One of these days, I'm going to meet God. I intend to kick Him in the nuts, if he has them. Or tits, if She doesn't. Or ass, if Zie lacks those as well. Maybe all of them.
I am now two years post-operative. I have been living as a woman full-time for over three years. I have a passport and drivers' license that both identify me as female. I haven't received mail, electronic or otherwise, addressed to my old identity in nearly a year. My past life should at this point well and truly be behind me.
However, when applying for a marriage license in Montgomery County, Pennsylvania, the clerk of the court is required to ask for parents' full names as part of the process. I dutifully supplied both of my parents' full names without question. My father's last name is Hughes. My mother's maiden name is Blysard.
My last name, of course, is Davis.
The clerk looked me strangely for a moment, then asked me for proof of my change of name. I blinked, blinked again and asked why she needed it. She said that normally she wouldn't but because my name didn't match either of my parents', that she had to have proof of continuity of lineage. I said I could probably find that paperwork, did so and returned to the office.
She looked at that paperwork and asked me for proof of my sex change. My drivers' license obviously wasn't good enough. Neither was my passport. I eventually had to find the letter from my surgeon saying that I had indeed been through the sex-change operation and that I was now a functional female in every regard. I promptly faxed this document to the clerk's office and called to confirm they had received it, whereupon they notified me that I would have to call back in a few days after the friend-of-the-court lawyer that reviewed all their strange cases had looked over my documents.
I waited the requisite two days, then called back to confirm earlier today to ask if they had finally gottem my license ready. The clerk's supervisor then informed me that I would need to submit an amended birth certificate
and that the letter from my surgeon wasn't sufficient as it wasn't from a recognized United States agency.
Santa Clara County, California—the county in which I was born—does not list sex on their amendments. All they amend is name.
I explained this no less than four times to the supervisor. Every time, all she said was, "Then I can't issue you a marriage license." She even managed to say it four different ways, I think. I was so livid at the moment that I didn't hear her too clearly.
"Livid" does not begin to describe my mood. Every person in the legal system along the way has openly admitted that had I not changed my last name, none of this would have ever happened. They would never have asked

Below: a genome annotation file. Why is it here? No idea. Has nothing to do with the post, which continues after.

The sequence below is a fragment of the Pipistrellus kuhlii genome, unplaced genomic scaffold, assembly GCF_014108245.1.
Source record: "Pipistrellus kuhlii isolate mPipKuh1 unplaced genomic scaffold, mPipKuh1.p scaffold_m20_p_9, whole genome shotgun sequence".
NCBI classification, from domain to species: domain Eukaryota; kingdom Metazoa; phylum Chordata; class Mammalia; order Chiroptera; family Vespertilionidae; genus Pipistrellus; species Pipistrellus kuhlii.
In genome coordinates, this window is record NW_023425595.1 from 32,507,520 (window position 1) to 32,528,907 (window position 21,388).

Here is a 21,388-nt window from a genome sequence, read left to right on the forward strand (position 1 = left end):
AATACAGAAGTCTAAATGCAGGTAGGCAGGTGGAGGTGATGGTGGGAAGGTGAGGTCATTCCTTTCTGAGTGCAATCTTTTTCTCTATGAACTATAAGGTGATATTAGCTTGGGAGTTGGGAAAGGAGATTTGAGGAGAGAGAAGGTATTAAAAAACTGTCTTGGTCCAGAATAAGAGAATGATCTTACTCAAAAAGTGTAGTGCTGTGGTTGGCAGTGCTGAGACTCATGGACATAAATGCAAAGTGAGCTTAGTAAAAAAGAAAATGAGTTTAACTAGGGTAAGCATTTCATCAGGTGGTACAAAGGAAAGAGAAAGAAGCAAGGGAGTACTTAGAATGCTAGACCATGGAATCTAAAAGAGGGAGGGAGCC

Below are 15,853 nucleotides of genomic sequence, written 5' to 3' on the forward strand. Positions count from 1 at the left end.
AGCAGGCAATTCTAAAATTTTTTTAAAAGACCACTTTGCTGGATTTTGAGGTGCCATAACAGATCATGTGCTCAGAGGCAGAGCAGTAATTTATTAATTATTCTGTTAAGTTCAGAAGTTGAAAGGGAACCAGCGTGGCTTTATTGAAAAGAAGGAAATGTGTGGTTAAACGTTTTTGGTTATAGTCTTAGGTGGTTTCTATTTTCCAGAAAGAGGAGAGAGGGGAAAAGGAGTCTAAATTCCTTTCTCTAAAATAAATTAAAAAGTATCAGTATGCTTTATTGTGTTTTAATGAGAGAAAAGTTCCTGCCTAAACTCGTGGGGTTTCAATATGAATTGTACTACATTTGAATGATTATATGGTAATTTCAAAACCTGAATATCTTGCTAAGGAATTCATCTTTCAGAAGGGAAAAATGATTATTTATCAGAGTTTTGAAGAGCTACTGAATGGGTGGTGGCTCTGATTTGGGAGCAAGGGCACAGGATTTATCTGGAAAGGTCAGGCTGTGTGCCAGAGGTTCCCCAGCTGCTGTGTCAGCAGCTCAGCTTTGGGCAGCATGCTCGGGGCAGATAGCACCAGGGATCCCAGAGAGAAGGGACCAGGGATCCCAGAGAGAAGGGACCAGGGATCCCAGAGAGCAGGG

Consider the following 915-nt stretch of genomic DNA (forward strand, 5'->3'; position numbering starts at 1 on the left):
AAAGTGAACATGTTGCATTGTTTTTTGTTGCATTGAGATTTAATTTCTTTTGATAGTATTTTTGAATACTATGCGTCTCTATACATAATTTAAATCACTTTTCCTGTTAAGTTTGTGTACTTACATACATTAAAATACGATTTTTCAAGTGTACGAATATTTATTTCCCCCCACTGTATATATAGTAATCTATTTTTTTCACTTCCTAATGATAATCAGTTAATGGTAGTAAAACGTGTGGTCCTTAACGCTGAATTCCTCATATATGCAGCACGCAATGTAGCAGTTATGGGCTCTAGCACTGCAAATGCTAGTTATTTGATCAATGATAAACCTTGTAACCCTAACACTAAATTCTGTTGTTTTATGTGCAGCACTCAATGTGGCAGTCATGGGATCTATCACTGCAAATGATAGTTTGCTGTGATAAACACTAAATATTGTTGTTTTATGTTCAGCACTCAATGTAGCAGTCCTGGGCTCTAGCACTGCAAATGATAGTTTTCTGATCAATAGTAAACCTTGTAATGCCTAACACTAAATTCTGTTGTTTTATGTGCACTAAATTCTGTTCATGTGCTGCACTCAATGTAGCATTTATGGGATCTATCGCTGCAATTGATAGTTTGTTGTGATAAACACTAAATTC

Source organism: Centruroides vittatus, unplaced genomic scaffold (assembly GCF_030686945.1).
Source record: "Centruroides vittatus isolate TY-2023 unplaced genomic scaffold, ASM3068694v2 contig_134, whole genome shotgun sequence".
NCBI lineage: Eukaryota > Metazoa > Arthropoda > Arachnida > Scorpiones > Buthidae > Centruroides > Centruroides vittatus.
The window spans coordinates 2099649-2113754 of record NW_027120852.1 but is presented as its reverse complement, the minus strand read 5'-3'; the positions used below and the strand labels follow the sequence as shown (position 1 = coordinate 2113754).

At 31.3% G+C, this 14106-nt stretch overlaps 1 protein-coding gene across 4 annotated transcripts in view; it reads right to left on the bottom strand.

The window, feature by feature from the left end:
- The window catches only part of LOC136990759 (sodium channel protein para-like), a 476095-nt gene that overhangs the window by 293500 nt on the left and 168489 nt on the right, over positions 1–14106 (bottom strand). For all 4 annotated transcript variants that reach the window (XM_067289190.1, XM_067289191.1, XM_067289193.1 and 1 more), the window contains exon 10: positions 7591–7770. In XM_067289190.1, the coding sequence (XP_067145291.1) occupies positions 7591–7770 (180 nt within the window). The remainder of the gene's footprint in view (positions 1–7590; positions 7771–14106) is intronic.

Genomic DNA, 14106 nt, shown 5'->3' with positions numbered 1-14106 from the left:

and thus never have known that my name had been different. If I had, in fact, changed my last name to my mother's maiden name, they would have simply assumed that my mother had later remarried and never thought twice about it. However, since I did change my name, they inquired and thus found out about everything else that they claim is sufficient grounds to deny me a marriage license.
The state of Pennsylvania recognizes me as female on my drivers' license. The Social Security Administration recognizes me as female in their paperwork. The Passport Authority recognizes me as female on my travel papers. However, because the county of Santa Clara does not list sex on their birth certificate amendments, the county of Montgomery claims the right to deny me the right to marry.
Now, of course, the thing I want to do is call them back and ask them if I can marry a woman. The supreme irony of being the groom at my wedding might offend, shock or otherwise horrify people, but at this point the people at the Montgomery County Courthouse have ruled that I'm not a chick, and in their two-sex world, that makes me a guy for the purposes of gettin' hitched.
What I'm probably going to do is find the closest county to Montgomery that doesn't ask all these stupid questions and doesn't have a residency requirement, then go there and get the marriage license and ceremony performed over some weekend in the near future. Barring that, I'm calling Santa Clara County and asking the clerk there if the amendment on my birth certificate can be... well... amended.
I am angry beyond words, and yet I feel strangely as if I have been given exactly what I should've expected. I allowed myself to hope that the people who could have made this happen would be better than they were, and I have paid dearly for my assumptions.